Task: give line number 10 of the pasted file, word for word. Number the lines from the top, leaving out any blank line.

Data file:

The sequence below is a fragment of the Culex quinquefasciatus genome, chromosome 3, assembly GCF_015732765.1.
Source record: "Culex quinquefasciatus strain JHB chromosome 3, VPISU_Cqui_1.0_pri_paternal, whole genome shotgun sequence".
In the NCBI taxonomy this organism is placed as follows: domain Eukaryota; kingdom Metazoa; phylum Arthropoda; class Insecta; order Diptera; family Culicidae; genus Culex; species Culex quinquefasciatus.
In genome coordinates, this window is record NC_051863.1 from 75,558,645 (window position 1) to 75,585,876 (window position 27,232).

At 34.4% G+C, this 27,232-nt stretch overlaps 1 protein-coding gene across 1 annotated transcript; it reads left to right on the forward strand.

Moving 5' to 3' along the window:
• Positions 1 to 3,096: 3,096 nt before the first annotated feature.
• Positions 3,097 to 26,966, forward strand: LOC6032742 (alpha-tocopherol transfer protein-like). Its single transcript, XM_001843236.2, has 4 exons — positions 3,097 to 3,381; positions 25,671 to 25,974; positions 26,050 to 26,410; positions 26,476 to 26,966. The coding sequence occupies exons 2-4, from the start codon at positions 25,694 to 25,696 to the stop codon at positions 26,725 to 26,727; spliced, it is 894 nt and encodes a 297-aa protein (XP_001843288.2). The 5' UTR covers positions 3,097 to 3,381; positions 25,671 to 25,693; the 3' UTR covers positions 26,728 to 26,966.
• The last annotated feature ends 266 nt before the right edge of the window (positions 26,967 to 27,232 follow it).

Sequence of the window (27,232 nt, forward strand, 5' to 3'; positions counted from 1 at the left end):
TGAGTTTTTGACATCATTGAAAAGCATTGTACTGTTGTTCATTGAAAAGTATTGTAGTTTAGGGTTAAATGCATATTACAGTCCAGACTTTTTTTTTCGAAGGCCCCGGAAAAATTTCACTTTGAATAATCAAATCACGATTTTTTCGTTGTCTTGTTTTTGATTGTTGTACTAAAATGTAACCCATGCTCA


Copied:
Sequence of the window (27,232 nt, forward strand, 5' to 3'; positions counted from 1 at the left end):